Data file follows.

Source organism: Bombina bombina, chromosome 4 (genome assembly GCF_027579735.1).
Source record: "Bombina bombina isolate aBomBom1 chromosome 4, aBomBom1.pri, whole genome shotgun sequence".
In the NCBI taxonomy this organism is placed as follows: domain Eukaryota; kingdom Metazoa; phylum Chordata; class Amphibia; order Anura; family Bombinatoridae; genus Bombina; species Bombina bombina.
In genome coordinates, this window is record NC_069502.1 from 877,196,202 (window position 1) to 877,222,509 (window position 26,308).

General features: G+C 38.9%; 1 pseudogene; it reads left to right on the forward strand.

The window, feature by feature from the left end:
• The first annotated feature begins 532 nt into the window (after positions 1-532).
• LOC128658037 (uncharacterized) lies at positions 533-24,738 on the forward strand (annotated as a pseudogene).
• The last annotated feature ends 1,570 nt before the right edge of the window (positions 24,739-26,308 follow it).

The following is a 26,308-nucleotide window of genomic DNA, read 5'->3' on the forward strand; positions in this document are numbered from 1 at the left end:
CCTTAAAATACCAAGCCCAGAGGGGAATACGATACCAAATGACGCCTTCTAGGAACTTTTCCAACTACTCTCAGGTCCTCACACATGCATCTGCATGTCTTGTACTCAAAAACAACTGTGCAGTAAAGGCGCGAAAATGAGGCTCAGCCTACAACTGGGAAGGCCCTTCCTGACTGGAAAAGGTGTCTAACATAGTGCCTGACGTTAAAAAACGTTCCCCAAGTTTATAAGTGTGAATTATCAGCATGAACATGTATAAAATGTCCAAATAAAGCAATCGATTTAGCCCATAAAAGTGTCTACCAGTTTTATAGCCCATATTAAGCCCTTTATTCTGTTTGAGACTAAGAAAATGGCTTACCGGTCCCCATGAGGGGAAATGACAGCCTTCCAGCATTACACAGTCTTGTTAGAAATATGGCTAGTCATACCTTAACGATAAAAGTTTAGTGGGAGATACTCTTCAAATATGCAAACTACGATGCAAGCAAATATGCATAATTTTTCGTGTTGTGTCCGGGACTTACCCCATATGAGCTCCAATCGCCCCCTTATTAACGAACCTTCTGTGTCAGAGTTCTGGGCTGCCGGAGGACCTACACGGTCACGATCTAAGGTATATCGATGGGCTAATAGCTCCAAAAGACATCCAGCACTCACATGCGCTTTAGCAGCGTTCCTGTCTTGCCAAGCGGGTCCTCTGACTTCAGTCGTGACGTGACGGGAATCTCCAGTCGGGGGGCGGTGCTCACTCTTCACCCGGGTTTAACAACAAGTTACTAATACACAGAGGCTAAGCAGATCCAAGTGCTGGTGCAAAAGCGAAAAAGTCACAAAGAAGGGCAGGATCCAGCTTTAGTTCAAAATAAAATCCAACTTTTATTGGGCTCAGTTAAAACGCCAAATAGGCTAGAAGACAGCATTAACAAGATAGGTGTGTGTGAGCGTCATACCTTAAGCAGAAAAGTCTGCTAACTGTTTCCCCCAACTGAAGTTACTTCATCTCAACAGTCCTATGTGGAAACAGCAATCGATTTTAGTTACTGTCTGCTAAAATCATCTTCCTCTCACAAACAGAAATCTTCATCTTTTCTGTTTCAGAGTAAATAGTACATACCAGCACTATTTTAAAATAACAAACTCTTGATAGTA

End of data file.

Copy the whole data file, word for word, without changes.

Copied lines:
Source organism: Bombina bombina, chromosome 4 (genome assembly GCF_027579735.1).
Source record: "Bombina bombina isolate aBomBom1 chromosome 4, aBomBom1.pri, whole genome shotgun sequence".
In the NCBI taxonomy this organism is placed as follows: domain Eukaryota; kingdom Metazoa; phylum Chordata; class Amphibia; order Anura; family Bombinatoridae; genus Bombina; species Bombina bombina.
In genome coordinates, this window is record NC_069502.1 from 877,196,202 (window position 1) to 877,222,509 (window position 26,308).

General features: G+C 38.9%; 1 pseudogene; it reads left to right on the forward strand.

The window, feature by feature from the left end:
• The first annotated feature begins 532 nt into the window (after positions 1-532).
• LOC128658037 (uncharacterized) lies at positions 533-24,738 on the forward strand (annotated as a pseudogene).
• The last annotated feature ends 1,570 nt before the right edge of the window (positions 24,739-26,308 follow it).

The following is a 26,308-nucleotide window of genomic DNA, read 5'->3' on the forward strand; positions in this document are numbered from 1 at the left end:
CCTTAAAATACCAAGCCCAGAGGGGAATACGATACCAAATGACGCCTTCTAGGAACTTTTCCAACTACTCTCAGGTCCTCACACATGCATCTGCATGTCTTGTACTCAAAAACAACTGTGCAGTAAAGGCGCGAAAATGAGGCTCAGCCTACAACTGGGAAGGCCCTTCCTGACTGGAAAAGGTGTCTAACATAGTGCCTGACGTTAAAAAACGTTCCCCAAGTTTATAAGTGTGAATTATCAGCATGAACATGTATAAAATGTCCAAATAAAGCAATCGATTTAGCCCATAAAAGTGTCTACCAGTTTTATAGCCCATATTAAGCCCTTTATTCTGTTTGAGACTAAGAAAATGGCTTACCGGTCCCCATGAGGGGAAATGACAGCCTTCCAGCATTACACAGTCTTGTTAGAAATATGGCTAGTCATACCTTAACGATAAAAGTTTAGTGGGAGATACTCTTCAAATATGCAAACTACGATGCAAGCAAATATGCATAATTTTTCGTGTTGTGTCCGGGACTTACCCCATATGAGCTCCAATCGCCCCCTTATTAACGAACCTTCTGTGTCAGAGTTCTGGGCTGCCGGAGGACCTACACGGTCACGATCTAAGGTATATCGATGGGCTAATAGCTCCAAAAGACATCCAGCACTCACATGCGCTTTAGCAGCGTTCCTGTCTTGCCAAGCGGGTCCTCTGACTTCAGTCGTGACGTGACGGGAATCTCCAGTCGGGGGGCGGTGCTCACTCTTCACCCGGGTTTAACAACAAGTTACTAATACACAGAGGCTAAGCAGATCCAAGTGCTGGTGCAAAAGCGAAAAAGTCACAAAGAAGGGCAGGATCCAGCTTTAGTTCAAAATAAAATCCAACTTTTATTGGGCTCAGTTAAAACGCCAAATAGGCTAGAAGACAGCATTAACAAGATAGGTGTGTGTGAGCGTCATACCTTAAGCAGAAAAGTCTGCTAACTGTTTCCCCCAACTGAAGTTACTTCATCTCAACAGTCCTATGTGGAAACAGCAATCGATTTTAGTTACTGTCTGCTAAAATCATCTTCCTCTCACAAACAGAAATCTTCATCTTTTCTGTTTCAGAGTAAATAGTACATACCAGCACTATTTTAAAATAACAAACTCTTGATAGTA